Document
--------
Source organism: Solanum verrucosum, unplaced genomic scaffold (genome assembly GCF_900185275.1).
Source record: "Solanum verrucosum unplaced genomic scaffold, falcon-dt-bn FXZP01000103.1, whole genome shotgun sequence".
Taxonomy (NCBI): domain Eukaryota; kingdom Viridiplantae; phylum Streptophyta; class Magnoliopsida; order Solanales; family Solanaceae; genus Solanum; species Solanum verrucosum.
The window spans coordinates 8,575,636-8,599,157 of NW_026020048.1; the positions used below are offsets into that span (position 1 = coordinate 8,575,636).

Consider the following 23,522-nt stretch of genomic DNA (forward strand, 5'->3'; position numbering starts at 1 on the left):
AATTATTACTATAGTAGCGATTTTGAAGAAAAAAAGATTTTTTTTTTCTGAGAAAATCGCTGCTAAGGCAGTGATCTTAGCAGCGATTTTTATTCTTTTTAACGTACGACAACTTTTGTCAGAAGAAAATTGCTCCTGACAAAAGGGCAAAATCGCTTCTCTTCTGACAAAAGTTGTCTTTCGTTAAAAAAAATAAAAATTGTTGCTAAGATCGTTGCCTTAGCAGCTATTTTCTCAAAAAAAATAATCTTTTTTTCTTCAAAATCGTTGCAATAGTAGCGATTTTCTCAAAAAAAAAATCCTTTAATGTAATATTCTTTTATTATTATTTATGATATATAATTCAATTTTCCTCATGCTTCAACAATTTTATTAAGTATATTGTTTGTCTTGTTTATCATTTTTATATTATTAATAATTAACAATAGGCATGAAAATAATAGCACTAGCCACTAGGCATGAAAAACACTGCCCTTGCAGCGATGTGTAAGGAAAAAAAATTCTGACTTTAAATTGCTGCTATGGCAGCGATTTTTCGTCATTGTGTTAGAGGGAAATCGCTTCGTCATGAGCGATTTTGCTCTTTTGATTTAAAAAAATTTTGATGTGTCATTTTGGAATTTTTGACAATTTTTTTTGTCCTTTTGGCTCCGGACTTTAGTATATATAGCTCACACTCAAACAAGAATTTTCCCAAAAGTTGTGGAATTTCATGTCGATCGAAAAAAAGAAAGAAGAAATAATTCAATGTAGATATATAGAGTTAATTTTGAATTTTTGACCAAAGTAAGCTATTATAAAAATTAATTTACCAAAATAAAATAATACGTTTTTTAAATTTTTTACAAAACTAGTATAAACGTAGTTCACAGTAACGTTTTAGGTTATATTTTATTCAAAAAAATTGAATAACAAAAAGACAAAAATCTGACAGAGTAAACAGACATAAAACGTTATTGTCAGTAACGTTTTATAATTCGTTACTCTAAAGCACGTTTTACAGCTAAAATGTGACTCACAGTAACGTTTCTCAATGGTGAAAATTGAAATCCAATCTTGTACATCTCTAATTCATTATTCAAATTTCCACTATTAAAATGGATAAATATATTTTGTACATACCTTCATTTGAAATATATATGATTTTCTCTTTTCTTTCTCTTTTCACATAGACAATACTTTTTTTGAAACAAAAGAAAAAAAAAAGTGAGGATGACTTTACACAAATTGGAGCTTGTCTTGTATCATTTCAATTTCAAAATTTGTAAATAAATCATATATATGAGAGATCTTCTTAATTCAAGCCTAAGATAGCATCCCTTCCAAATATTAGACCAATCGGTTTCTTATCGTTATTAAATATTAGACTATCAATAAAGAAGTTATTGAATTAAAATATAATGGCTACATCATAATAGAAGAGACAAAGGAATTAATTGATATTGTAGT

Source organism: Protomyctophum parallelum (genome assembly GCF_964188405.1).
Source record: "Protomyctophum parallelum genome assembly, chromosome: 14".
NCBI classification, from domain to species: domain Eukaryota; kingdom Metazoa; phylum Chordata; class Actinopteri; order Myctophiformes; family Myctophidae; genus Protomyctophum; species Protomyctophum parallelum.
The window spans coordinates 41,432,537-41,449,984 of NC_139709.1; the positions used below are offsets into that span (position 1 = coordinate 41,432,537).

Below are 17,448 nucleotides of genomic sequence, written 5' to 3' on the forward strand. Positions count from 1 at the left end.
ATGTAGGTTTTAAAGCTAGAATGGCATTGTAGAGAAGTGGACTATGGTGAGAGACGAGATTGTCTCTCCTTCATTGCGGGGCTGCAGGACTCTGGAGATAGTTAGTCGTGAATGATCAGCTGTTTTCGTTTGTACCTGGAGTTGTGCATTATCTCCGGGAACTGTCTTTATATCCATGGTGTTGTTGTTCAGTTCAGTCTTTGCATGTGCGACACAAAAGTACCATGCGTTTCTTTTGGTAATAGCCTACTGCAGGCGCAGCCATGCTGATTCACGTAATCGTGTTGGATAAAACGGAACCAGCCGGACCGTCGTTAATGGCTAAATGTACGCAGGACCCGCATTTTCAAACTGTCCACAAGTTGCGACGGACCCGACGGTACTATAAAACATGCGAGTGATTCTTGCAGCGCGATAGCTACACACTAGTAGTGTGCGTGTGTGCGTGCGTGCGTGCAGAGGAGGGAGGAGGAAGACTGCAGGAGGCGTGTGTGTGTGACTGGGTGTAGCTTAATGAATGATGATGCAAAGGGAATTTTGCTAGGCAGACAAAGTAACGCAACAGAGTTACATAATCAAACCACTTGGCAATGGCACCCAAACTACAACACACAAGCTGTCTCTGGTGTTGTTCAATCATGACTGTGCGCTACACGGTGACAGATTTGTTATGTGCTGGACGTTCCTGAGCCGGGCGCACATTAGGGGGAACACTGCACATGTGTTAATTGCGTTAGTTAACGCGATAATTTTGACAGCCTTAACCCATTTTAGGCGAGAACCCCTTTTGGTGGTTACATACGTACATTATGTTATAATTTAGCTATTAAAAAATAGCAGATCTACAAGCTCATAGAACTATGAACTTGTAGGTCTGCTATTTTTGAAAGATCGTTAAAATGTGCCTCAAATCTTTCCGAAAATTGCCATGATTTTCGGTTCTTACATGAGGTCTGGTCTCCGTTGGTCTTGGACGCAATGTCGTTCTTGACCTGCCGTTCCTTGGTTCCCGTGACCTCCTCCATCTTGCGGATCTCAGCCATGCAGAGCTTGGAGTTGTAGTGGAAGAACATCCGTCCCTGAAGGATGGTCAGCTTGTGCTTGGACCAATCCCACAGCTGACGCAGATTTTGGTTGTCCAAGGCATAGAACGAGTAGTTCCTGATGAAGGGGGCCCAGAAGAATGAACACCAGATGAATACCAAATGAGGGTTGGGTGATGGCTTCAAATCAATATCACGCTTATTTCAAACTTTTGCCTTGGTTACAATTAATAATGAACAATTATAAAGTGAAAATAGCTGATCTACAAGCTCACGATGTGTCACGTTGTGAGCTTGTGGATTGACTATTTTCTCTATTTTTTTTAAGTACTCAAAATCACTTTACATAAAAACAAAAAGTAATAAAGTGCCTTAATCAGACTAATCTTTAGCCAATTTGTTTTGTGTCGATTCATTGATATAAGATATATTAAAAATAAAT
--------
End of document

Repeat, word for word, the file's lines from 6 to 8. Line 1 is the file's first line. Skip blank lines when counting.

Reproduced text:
AATTATTACTATAGTAGCGATTTTGAAGAAAAAAAGATTTTTTTTTTCTGAGAAAATCGCTGCTAAGGCAGTGATCTTAGCAGCGATTTTTATTCTTTTTAACGTACGACAACTTTTGTCAGAAGAAAATTGCTCCTGACAAAAGGGCAAAATCGCTTCTCTTCTGACAAAAGTTGTCTTTCGTTAAAAAAAATAAAAATTGTTGCTAAGATCGTTGCCTTAGCAGCTATTTTCTCAAAAAAAATAATCTTTTTTTCTTCAAAATCGTTGCAATAGTAGCGATTTTCTCAAAAAAAAAATCCTTTAATGTAATATTCTTTTATTATTATTTATGATATATAATTCAATTTTCCTCATGCTTCAACAATTTTATTAAGTATATTGTTTGTCTTGTTTATCATTTTTATATTATTAATAATTAACAATAGGCATGAAAATAATAGCACTAGCCACTAGGCATGAAAAACACTGCCCTTGCAGCGATGTGTAAGGAAAAAAAATTCTGACTTTAAATTGCTGCTATGGCAGCGATTTTTCGTCATTGTGTTAGAGGGAAATCGCTTCGTCATGAGCGATTTTGCTCTTTTGATTTAAAAAAATTTTGATGTGTCATTTTGGAATTTTTGACAATTTTTTTTGTCCTTTTGGCTCCGGACTTTAGTATATATAGCTCACACTCAAACAAGAATTTTCCCAAAAGTTGTGGAATTTCATGTCGATCGAAAAAAAGAAAGAAGAAATAATTCAATGTAGATATATAGAGTTAATTTTGAATTTTTGACCAAAGTAAGCTATTATAAAAATTAATTTACCAAAATAAAATAATACGTTTTTTAAATTTTTTACAAAACTAGTATAAACGTAGTTCACAGTAACGTTTTAGGTTATATTTTATTCAAAAAAATTGAATAACAAAAAGACAAAAATCTGACAGAGTAAACAGACATAAAACGTTATTGTCAGTAACGTTTTATAATTCGTTACTCTAAAGCACGTTTTACAGCTAAAATGTGACTCACAGTAACGTTTCTCAATGGTGAAAATTGAAATCCAATCTTGTACATCTCTAATTCATTATTCAAATTTCCACTATTAAAATGGATAAATATATTTTGTACATACCTTCATTTGAAATATATATGATTTTCTCTTTTCTTTCTCTTTTCACATAGACAATACTTTTTTTGAAACAAAAGAAAAAAAAAAGTGAGGATGACTTTACACAAATTGGAGCTTGTCTTGTATCATTTCAATTTCAAAATTTGTAAATAAATCATATATATGAGAGATCTTCTTAATTCAAGCCTAAGATAGCATCCCTTCCAAATATTAGACCAATCGGTTTCTTATCGTTATTAAATATTAGACTATCAATAAAGAAGTTATTGAATTAAAATATAATGGCTACATCATAATAGAAGAGACAAAGGAATTAATTGATATTGTAGT

Source organism: Protomyctophum parallelum (genome assembly GCF_964188405.1).
Source record: "Protomyctophum parallelum genome assembly, chromosome: 14".